South Korea. One of two main powerhouses in League of Legends Esports, their rivalry with China is as fierce as it is long. With key players like Chovy, Faker and TheShy, the depth of talent in the region is huge, especially considering they’re easily dwarfed in size by China and the combined EU countries. Whilst China hasn't been as successful in terms of international success within the League of Legends professional scene, they've made leaps and bounds in terms of catching up to their South Korean counterparts. They even won the World Championship in 2021. This was significant as it has historically always been won by South Korean teams. China consistently produces world-class talent through its many influential organisations like Royal Never Give Up (RNG) and Edward Gaming (EDG).
Esports has a long and decorated history in Korea and China where games such as League of Legends are seen as real sports and becoming a professional player in a good team can change the lives of those skilled enough to be selected.
The intensity of passion from the fans of Esport teams can be likened to football club fans, and at times, it has led to clashes between rival teams. Professional players are kept on a proverbial short leash and are expected to play a minimum of 12-15 hours per day. Anyone that has played League of Legends knows that is a tall ask - even for the best of players. In the West, the intensity of training or games isn’t nearly as intense, with players playing 8-10 hours. It is also not uncommon for players to be banned from seeing their girlfriends while preparing for competition.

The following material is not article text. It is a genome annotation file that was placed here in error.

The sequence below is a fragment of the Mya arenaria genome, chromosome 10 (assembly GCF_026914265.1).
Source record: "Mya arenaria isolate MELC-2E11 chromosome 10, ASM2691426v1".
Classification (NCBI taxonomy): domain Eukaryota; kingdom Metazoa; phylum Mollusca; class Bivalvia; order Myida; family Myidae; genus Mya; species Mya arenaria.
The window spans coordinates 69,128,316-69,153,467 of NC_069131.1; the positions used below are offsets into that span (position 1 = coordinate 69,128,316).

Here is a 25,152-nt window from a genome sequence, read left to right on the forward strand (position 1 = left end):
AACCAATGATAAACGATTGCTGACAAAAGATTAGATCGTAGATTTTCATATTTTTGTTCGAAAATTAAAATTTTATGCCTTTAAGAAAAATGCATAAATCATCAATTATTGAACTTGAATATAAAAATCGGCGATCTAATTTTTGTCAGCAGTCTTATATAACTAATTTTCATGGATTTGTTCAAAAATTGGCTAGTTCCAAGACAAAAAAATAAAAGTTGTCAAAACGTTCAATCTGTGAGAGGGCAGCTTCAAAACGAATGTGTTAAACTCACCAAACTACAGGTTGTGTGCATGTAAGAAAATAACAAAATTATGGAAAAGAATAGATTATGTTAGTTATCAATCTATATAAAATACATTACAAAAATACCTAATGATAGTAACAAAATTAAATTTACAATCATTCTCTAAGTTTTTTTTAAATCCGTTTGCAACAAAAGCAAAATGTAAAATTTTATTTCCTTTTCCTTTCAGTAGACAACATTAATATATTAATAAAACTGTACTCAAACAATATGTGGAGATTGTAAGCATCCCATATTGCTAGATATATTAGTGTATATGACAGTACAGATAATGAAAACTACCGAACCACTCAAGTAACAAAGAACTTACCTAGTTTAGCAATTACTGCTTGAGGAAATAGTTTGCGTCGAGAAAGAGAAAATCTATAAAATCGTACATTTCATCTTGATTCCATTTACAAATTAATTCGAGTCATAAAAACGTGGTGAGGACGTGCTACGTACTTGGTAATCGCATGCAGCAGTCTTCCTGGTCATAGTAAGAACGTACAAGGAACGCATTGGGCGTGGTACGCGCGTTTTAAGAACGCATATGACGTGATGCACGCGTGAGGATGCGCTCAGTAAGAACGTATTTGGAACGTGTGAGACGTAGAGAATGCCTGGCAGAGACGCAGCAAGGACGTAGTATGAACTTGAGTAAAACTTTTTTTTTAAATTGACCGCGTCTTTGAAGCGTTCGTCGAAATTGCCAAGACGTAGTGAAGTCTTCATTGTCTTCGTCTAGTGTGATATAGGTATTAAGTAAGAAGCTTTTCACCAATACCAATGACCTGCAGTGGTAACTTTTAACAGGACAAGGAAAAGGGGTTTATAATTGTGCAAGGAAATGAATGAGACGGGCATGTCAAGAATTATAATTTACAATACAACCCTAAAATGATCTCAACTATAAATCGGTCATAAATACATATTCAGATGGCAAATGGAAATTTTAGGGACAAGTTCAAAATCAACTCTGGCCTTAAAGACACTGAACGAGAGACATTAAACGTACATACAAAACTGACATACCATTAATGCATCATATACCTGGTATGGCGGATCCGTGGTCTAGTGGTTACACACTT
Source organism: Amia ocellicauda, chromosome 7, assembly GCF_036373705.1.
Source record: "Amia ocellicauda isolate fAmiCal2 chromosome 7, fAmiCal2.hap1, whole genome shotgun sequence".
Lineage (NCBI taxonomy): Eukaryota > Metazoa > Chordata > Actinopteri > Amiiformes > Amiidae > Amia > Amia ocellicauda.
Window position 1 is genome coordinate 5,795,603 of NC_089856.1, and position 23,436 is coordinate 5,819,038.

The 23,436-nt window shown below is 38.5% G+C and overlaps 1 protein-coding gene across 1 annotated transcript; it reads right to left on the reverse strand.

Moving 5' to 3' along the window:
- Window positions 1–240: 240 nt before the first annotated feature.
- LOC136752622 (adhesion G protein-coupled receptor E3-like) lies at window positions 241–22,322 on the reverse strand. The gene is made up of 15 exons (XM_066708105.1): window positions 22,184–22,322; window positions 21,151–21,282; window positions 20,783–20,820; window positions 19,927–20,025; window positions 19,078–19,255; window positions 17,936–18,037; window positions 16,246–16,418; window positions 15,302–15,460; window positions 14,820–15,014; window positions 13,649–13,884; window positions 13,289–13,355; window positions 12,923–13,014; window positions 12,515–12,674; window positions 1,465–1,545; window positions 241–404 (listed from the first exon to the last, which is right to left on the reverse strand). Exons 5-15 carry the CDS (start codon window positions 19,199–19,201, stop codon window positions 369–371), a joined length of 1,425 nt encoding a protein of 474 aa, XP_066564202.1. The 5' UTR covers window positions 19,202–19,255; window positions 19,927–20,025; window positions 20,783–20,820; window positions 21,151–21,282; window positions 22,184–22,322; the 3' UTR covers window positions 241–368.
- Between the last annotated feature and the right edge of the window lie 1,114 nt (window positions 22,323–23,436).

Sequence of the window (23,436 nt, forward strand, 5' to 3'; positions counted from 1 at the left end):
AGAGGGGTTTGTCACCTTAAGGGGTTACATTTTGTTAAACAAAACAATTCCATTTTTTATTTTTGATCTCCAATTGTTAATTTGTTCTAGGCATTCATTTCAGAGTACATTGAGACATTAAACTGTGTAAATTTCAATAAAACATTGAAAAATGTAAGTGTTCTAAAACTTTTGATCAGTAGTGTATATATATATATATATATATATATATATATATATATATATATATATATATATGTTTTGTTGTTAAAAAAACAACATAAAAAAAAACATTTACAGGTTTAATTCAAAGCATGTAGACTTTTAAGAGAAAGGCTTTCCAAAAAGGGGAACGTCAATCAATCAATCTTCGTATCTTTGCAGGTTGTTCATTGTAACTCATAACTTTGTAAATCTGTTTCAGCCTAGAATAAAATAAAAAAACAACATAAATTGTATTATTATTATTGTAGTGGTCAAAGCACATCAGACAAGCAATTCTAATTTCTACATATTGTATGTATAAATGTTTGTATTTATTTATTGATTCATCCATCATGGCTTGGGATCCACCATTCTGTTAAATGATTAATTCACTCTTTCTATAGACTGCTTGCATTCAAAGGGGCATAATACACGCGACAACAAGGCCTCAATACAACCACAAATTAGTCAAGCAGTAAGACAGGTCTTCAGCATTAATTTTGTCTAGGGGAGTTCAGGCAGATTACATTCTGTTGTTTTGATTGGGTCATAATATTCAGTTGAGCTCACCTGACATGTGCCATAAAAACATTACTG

A key contributing difference between the Western teams and Asian teams is the culture. Where a Western player might be pressured into pursuing academics or taking a more traditional job, splitting both their focus and their time, Korea and China push their talented players hard and have far more efficient academy programmes that are much better at producing talent.
There is also the matter of stiffer competition in Korean and Chinese servers. In League of Legends, it is a widely known fact that Solo Queue (the ranked system) is often a harder, much more challenging experience in these Asian countries, as they’re filled with more mechanically gifted players, and the Meta is often formed within the Korean Soloqeue server or the Chinese Super Server. Both servers are difficult for foreign players to play in due to the requirement of foreign nationals in Korea requires a social security number to access the server. Also, you can only access Chinese servers by being in China and having a Chinese phone number.
With great talent come great costs. Korea and China are famous for their “churn and burn” attitude toward players meaning that if you cannot perform or handle the stress, you're out of the team. This is because there are always more players willing to take their chance at being in a top team like T1 or EDG. As a result, burnout is high and mental illness can affect players, especially with the constant criticism from fans and the never-ending pressure to perform from the organisations who own the teams. Physical injuries like RSI (repetitive strain injury) are very common.
Jian Zi-Hao, also known as Uzi, was one of the most mechanically gifted Chinese ADCs (Attack damage carry) and had to end his career early due to health concerns. In a statement in 2020, he said:
"As a result of staying up late for years, a fatty diet and being under insurmountable stress, last year I found out that I was type-2 diabetic." He proceeded to say that his mental health was "not as good as it was before".
It would be understandable to question: why put so much time and your own health at risk for a dream that relatively so few can ever achieve? The answer is deeply personal to each player, but the fame, glory and financial earnings are irrefutable. The team that wins this year's 2022 World tournament will win $2,225,000, which will be split amongst the team. For poor teenagers growing up in China or Korea, this can be life-changing for them and their families, as well as the prestige that comes along with it.
Just look at the support from Chinese fans after EDG won Worlds in 2021.
If a prospect can grow and develop, and can endure the struggles of being a professional player, they have a chance to become immortalised in the history of Esports. Legends never die.